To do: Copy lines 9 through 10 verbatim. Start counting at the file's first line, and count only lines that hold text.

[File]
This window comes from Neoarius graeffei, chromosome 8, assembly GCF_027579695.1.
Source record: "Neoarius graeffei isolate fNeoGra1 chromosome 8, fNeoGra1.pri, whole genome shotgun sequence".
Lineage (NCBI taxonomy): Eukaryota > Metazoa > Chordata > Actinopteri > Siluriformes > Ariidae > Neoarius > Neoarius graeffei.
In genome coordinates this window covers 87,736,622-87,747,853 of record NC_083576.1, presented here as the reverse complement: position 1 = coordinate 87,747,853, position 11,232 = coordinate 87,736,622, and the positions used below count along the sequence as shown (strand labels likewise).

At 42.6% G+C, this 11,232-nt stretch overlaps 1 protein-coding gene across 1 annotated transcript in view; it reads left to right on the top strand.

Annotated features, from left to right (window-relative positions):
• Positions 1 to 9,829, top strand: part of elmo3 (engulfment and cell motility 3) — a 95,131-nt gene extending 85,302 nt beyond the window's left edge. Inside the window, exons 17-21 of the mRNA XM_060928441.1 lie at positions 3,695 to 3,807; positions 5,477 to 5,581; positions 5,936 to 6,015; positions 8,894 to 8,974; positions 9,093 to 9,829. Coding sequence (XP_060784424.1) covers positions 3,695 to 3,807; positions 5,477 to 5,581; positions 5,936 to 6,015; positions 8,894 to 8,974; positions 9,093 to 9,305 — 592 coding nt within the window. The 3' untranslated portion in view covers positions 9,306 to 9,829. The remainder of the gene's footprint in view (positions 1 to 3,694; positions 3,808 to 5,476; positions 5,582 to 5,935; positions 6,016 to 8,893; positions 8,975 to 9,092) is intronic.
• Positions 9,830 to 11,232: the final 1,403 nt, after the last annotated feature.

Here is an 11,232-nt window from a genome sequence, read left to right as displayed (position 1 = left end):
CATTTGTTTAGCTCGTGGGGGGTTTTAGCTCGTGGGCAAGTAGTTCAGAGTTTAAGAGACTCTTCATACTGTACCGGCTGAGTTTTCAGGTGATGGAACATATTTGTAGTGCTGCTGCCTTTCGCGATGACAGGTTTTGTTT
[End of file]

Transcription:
Here is an 11,232-nt window from a genome sequence, read left to right as displayed (position 1 = left end):
CATTTGTTTAGCTCGTGGGGGGTTTTAGCTCGTGGGCAAGTAGTTCAGAGTTTAAGAGACTCTTCATACTGTACCGGCTGAGTTTTCAGGTGATGGAACATATTTGTAGTGCTGCTGCCTTTCGCGATGACAGGTTTTGTTT